There’s a shift between third and fourth grade, a real jump in academic expectations. As an ex-third-grade teacher (now teaching fourth grade), I can tell you that the shift is entirely real. I was taken aback when I started teaching Grade 4 and realized how much higher the benchmarks were all of a sudden, most noticeably since the introduction of the Common Core standards.
The Common Core Standards are hard
The Common Core Standards are nothing if not high-reaching and rigorous, and Grade 4 is a grade in which children are being asked to learn and use skills more independently than ever before. The stakes are high as teachers coach students to meet the new standards. Your fourth grader may shrug her shoulders and tell you that she did “nothing” in school today, but actually the opposite is true.
Much of the content taught to 4th grade students these days deals in conceptual understandings that weren’t taught to us until we were in middle school or even high school. The standards have undoubtably shifted expectations and raised the bar. Fourth graders are working hard all day, and they’re doing real academic work. They’re expending a lot of energy within an entirely structured day: studying, researching, and growing their understanding of concepts, skills, and strategies.
It makes sense that they come home tired. They’re still, after all, pre-adolescent, not even in middle school yet. They’re still kids. In Finland, a country known for its excellent education system, nine- and 10-year-olds spend an average of two hours engaged in free play every day, whereas American fourth graders are lucky if they get 25 minutes of recess a day.
I feel that fourth graders deserve a break and that they deserve to have as much of a childhood as we did when we were growing up, which is why I’m one of a growing body of teachers who’ve decided to give my Grade 4 students “free choice” time within the school day. I wish that I could give my students a choice time every day, but our classroom schedule is packed with mandates that are outside of my jurisdiction. A choice time every day isn’t possible so my kids will have to settle for once a week.
If your child comes home tired after a long day at school, respect that the exhaustion from a day doing fourth grade work is valid. Allow him some free, unstructured time at home. Give him the gift of non-scheduled time in which he can simply play, or just be.
Academic choices are good, but aren’t enough
Some fourth-grade teachers give their students “Academic Choice Time” when children can choose which academic projects they’d like to pursue. Of course, providing children with choices in the classroom is implicit in good teaching practice, but it’s sadly too often the case that most children in Grade 4 are given choices only of an academic nature.
When I noticed that my students were tired each week by the time Friday came around, I decided choices had to go beyond the academic. Their weekdays had been so tightly packed with educational pursuits that they’d had very little down-time. I wanted to give them a space where they could draw, read, write, stare into space, build with Legos, put on a play, write songs, anything. I believe that education is about the whole child. The social and emotional wellbeing of a child is interconnected with academic growth.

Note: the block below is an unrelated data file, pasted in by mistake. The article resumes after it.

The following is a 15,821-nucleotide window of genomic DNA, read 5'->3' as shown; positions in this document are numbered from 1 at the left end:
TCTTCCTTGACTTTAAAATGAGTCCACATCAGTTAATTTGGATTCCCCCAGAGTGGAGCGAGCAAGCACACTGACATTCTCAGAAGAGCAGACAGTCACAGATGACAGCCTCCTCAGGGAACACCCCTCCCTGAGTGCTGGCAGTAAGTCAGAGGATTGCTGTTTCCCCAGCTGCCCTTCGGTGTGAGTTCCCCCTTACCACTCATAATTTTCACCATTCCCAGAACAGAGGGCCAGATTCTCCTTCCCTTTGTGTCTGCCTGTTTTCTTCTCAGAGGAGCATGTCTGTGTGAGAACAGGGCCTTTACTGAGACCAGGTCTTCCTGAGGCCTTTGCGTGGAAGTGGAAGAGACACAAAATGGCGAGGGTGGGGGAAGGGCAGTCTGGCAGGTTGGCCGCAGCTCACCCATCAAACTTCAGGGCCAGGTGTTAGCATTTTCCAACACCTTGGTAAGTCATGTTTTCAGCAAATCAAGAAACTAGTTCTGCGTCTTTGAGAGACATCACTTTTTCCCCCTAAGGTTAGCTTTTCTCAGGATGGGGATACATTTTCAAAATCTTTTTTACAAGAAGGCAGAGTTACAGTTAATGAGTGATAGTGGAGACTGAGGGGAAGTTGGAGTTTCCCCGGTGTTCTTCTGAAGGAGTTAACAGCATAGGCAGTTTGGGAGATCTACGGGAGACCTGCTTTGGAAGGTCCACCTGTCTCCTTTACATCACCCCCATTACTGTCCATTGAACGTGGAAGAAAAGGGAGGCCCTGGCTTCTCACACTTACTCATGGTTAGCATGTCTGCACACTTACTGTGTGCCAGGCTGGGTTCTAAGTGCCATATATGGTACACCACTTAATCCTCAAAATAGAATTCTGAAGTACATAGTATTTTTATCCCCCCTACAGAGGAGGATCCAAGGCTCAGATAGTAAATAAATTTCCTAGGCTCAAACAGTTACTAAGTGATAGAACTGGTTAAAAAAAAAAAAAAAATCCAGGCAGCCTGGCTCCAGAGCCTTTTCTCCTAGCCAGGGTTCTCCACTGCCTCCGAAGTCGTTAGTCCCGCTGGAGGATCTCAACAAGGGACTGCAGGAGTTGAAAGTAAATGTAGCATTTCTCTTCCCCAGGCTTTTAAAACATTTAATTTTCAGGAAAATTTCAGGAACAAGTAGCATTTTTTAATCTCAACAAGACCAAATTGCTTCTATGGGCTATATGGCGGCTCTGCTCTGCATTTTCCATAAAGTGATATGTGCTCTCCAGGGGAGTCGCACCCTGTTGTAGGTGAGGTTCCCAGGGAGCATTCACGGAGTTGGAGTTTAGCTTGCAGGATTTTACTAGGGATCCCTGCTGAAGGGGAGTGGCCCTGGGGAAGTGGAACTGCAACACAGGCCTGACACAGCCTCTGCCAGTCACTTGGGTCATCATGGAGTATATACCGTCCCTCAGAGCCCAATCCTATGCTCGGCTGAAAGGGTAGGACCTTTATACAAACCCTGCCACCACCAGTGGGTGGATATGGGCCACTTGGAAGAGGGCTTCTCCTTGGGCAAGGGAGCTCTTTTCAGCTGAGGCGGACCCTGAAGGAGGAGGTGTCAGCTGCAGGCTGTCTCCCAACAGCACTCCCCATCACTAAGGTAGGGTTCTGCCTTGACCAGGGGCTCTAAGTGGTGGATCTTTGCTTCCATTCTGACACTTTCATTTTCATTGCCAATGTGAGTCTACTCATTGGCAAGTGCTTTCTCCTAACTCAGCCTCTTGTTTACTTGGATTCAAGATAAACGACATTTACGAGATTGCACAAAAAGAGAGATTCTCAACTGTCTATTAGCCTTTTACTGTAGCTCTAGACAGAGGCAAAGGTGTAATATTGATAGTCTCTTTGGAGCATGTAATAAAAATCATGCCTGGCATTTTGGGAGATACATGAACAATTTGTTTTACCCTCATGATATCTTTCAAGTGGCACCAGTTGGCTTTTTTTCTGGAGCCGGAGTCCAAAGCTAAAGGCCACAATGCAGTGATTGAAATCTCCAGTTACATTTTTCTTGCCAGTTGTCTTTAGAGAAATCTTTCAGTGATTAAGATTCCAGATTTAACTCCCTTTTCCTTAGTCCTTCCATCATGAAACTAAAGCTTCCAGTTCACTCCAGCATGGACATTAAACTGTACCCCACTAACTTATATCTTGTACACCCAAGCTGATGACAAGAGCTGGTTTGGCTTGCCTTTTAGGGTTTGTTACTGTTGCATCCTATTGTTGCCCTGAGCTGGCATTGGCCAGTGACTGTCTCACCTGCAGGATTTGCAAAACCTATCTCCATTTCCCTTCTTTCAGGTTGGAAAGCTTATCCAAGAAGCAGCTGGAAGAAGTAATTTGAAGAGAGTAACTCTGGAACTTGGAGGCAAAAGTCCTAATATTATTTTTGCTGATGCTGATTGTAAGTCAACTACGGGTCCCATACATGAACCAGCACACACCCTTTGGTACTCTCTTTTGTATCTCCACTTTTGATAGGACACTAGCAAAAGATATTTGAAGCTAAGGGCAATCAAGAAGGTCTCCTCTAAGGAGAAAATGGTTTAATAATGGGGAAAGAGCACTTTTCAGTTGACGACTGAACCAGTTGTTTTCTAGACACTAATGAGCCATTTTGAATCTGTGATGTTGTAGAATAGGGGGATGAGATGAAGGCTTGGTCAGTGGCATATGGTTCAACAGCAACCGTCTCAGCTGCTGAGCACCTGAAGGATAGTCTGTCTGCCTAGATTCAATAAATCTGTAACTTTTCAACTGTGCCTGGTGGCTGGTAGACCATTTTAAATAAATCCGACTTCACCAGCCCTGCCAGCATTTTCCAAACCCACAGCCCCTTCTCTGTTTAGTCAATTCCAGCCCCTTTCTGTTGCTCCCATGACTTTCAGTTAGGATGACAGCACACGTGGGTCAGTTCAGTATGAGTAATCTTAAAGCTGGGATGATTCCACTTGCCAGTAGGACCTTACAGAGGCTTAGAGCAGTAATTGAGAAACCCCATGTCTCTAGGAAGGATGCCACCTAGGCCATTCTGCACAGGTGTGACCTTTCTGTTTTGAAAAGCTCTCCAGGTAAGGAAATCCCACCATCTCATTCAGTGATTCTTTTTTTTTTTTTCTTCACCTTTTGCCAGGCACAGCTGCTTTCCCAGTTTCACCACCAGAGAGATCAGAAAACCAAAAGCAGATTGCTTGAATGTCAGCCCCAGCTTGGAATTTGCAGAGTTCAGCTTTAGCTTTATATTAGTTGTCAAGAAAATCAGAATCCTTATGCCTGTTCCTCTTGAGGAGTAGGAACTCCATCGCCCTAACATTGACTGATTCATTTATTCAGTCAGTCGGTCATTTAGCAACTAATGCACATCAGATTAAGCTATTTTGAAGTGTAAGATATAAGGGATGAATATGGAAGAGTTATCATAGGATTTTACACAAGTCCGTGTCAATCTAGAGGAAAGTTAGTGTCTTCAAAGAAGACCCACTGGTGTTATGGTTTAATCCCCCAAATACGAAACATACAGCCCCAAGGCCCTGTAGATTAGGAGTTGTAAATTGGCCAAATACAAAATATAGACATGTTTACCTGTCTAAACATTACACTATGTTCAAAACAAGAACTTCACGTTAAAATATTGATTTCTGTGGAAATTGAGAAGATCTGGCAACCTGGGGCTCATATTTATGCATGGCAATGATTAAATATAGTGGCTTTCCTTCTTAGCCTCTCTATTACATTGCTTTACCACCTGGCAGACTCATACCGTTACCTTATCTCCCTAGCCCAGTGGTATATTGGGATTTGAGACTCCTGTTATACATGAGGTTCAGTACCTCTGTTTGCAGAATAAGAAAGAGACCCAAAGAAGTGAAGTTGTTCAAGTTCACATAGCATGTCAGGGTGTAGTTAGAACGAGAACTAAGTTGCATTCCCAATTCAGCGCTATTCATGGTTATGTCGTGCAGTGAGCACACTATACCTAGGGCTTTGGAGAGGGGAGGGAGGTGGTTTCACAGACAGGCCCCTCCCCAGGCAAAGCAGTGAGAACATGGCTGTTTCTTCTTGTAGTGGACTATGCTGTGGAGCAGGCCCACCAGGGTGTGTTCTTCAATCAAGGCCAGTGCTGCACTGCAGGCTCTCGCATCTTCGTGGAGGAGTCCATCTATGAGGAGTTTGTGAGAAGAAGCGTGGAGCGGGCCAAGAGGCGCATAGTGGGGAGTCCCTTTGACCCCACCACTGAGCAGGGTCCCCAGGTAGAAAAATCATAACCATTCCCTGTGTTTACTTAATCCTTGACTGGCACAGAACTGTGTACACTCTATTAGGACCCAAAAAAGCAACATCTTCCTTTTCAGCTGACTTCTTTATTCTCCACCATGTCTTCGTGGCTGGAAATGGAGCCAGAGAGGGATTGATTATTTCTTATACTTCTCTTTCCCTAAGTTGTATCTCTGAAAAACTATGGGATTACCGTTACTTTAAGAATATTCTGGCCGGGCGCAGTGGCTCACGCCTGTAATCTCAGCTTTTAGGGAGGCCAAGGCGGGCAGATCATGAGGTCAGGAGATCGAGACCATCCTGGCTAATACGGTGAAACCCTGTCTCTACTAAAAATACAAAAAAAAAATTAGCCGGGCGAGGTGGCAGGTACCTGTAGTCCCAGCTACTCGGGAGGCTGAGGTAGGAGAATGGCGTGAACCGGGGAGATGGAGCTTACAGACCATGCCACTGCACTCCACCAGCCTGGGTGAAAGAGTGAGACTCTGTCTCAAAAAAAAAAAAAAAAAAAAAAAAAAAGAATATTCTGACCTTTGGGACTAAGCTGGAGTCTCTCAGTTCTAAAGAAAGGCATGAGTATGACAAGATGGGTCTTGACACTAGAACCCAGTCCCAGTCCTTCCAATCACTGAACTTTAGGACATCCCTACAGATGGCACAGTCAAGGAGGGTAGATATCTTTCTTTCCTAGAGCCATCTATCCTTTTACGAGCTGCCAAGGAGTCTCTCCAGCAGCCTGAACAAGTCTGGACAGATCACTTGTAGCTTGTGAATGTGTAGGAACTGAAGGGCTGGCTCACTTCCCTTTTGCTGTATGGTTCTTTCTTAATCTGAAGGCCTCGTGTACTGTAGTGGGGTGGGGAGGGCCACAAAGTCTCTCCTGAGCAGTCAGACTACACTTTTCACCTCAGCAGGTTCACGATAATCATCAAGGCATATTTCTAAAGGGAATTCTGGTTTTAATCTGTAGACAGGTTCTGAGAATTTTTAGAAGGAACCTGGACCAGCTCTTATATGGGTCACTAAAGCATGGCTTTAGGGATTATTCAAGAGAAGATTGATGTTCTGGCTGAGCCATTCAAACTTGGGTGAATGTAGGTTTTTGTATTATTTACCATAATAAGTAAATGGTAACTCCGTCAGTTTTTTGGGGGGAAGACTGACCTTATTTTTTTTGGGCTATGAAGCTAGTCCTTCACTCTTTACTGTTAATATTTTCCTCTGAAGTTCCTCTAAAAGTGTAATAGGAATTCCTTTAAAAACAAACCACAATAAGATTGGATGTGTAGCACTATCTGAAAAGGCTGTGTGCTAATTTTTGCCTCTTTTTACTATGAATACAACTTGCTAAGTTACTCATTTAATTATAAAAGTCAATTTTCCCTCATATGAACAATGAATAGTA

Once I started giving my fourth-grade students a choice time, they relished it like nothing I’d ever seen in my classroom. I realized my instincts were right: unstructured time to be social, to “play” outside of the playground with each other, and to just be is as important at the upper elementary level as it is in kindergarten.
Some of my students brought in marbles and Jacks, some played board games with each other, some built dens for stuffed animals, and some grabbed a whiteboard and played school. Fourth graders are not beyond imaginative play, far from it; it’s an important way that they can make sense of the complex world in which they live, a world that they’re asking more and more questions about.
Fourth grade is a time when children are more aware of current affairs and the state of the world. Choice time gives them a bit of time to think, process, and take action. The other day in my classroom, I noted that one student was choosing to make a card for a friend’s parent who was undergoing a course of chemotherapy, another was writing a letter to the principal asking for more recess time, and still another was forming a “no litter” club. The gift of choice time is that children have time to pursue their passions, questions, interests, and wonderings about themselves and the world.
If your child is asking questions about the world, allow her the free time and space at home to share her wonderings, to brainstorm solutions, and to find a way to take action in whatever way feels right.
Social conflicts need a forum for resolution
In fourth grade, social cliques form quickly, friend drama is everywhere, and kids are still learning the balance between being kind and inclusive and speaking what’s on their mind. Choice time gives children a time to work through their friendship dramas – they can navigate their social lives with a teacher not far away for guidance, coaching, or mediation if necessary. In choice time, children can put into practice what they’re learning in theory all the time – how to be good, kind, fair, and tolerant people.
It’s in choice time, whether at school or at home, that children grow beyond the academic. It’s in choice time that real magic happens. Choice time affords your child the chance to grow as a person: to become an activist, writer, painter, builder, social butterfly, introvert, designer, and pursuer of his own unique passion. Choice time allows your child to choose his own adventure. Surely everyone needs a little of that.